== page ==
Del Norte Gardening: Blame weather for slowness of cucumbers, tomatoes

Submitted

Del Norte Gardening runs every fourth Thursday. Paul Madeira and Julie Jo Ayer Williams own Ocean Air Farms in Fort Dick.

As we waltz into September, the sun has managed to shine for a fair portion of the last month.

With the weather, we've been pretty satisfied. Though it's not the exact program we'd have imagined.

This year reminds us of last year in many ways. First of all, it was a cool, wet and long spring; second, it was, again a mild summer. Lots of fog, some overcast days, a typical summer, really.

We, like many of you, are hoping for that warm and beautiful fall the

area is often known for. There have been a few crops we've had trouble

with, which we attribute to the weather.

First of all, cucumbers have been very late to fruit (outside). Many

factors could have slowed us down, like transplant shock or just a

poorly adapted variety. Yet, now, they are coming around and we're

seeing the cucumbers we'd hoped for in July.

The second crop worthy of mention are the tomatoes. This is a hot

topic at our market stand: "When will you have tomatoes?" "My tomatoes

haven't ripened

yet!"

We've learned that it is the cool summers like this season and last

that really make these two warmer-weather crops a challenge in Del Norte

County. We have four greenhouses full of tomatoes, however, half of

these are not ripening to speak of.

There are lots of variables. Each greenhouse boasts a different

variety, which has a lot to do with the outcome. Also, half of the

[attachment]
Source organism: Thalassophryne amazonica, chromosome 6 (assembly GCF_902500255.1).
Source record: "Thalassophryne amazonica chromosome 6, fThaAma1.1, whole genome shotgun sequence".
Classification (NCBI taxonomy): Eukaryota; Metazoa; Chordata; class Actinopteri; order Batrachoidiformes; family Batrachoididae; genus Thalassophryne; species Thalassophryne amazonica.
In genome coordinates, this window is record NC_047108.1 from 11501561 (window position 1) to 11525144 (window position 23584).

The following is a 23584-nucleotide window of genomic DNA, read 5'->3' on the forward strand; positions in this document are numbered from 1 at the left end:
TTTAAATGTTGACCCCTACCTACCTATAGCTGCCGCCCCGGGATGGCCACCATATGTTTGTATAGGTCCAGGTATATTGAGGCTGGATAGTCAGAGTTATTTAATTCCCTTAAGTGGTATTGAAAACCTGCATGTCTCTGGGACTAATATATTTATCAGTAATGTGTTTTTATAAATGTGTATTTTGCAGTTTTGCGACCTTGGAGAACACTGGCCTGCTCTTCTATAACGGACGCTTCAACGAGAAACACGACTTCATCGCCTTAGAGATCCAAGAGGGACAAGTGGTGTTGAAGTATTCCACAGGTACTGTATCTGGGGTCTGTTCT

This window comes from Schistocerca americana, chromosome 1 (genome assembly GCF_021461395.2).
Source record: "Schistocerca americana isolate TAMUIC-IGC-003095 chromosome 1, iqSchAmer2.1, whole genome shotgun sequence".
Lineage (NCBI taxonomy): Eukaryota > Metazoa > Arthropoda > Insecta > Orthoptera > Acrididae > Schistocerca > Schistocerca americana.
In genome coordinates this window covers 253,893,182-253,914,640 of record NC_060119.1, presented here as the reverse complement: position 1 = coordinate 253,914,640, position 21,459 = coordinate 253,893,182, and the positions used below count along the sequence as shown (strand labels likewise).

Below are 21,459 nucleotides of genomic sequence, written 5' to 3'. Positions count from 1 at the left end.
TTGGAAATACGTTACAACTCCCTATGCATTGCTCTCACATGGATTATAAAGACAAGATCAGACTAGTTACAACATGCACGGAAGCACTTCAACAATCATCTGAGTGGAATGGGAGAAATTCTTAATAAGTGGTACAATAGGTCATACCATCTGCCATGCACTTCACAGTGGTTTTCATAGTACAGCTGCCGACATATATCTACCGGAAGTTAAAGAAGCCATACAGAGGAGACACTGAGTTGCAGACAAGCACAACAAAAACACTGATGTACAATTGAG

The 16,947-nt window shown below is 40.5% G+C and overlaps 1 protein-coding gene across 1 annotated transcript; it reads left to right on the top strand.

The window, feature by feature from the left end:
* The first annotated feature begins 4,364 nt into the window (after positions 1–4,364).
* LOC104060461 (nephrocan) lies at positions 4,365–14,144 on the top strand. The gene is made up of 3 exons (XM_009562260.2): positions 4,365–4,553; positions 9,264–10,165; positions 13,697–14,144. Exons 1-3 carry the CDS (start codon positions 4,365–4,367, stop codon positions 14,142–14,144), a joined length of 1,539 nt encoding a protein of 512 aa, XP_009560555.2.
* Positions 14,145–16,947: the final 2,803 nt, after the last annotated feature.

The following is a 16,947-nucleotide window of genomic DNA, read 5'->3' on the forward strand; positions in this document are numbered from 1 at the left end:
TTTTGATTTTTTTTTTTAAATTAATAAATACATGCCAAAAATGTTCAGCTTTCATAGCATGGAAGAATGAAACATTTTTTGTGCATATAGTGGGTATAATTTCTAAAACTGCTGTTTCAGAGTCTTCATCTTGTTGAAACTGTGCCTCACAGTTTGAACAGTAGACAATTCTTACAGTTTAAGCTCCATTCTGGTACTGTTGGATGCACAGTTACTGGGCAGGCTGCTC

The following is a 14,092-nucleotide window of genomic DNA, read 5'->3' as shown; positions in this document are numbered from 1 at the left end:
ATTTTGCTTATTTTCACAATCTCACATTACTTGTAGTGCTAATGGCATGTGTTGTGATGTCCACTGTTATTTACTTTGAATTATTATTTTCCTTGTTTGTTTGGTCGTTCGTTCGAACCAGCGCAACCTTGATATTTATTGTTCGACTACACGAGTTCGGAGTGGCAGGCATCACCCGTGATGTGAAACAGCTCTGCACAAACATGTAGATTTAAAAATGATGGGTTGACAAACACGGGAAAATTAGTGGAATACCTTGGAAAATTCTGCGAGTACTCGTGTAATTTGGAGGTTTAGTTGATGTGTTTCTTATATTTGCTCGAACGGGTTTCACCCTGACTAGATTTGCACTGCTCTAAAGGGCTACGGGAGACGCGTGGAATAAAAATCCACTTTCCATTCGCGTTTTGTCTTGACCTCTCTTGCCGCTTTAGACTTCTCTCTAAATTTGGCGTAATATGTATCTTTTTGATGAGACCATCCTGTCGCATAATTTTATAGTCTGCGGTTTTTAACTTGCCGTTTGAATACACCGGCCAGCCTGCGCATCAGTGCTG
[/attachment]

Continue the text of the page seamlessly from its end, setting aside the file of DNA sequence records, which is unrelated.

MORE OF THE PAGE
greenhouses have endwalls and doors, while the others are open on the

ends. This must have something to do with it, right?

Our point to all of this is there are many variables that are within

our control. Like what variety you plant, the timing of seed sowing

and/or transplanting. Even the design and functionality of the

greenhouse plays a role.

The ever-important variable is the weather, over which we have no

control. This is the fact we must admit, or we will not enjoy gardening

for very long.

So what we do to maintain our sanity is try our best to be

responsible and timely with the variables that we have control over.

For us, organic farming is more about prevention than curing. In fact,

once there is something to "cure," we often give up and note exactly how

we will "prevent" this from happening next time.

One thing we are doing right now is turning under our first

plantings. These are old, buggy, going to seed and weedy. The easiest

thing to do is forget about it and focus on what's providing. However,

those weeds are going to seed and harmful insects prey upon aging

plants.

Our goal for September is to turn under everything we have moved

past. We then plant a quick cover crop to grow while the residue is

decaying, usually oats or buckwheat. This helps build the soil and

suppress weeds just before we get ready to plant most of the farm in the

winter cover crop.

This is such a fulfilling time of year. We are pulling in the biggest

and best crops and are continuing to look toward the future. Tune in

next time as we discuss the importance of winter cover crops. Happy

Gardening!

Have a question or suggestion? Email it to oceanairfarms@gmail.com

and it may be addressed in a future column.

14006219
The Del Norte Triplicate
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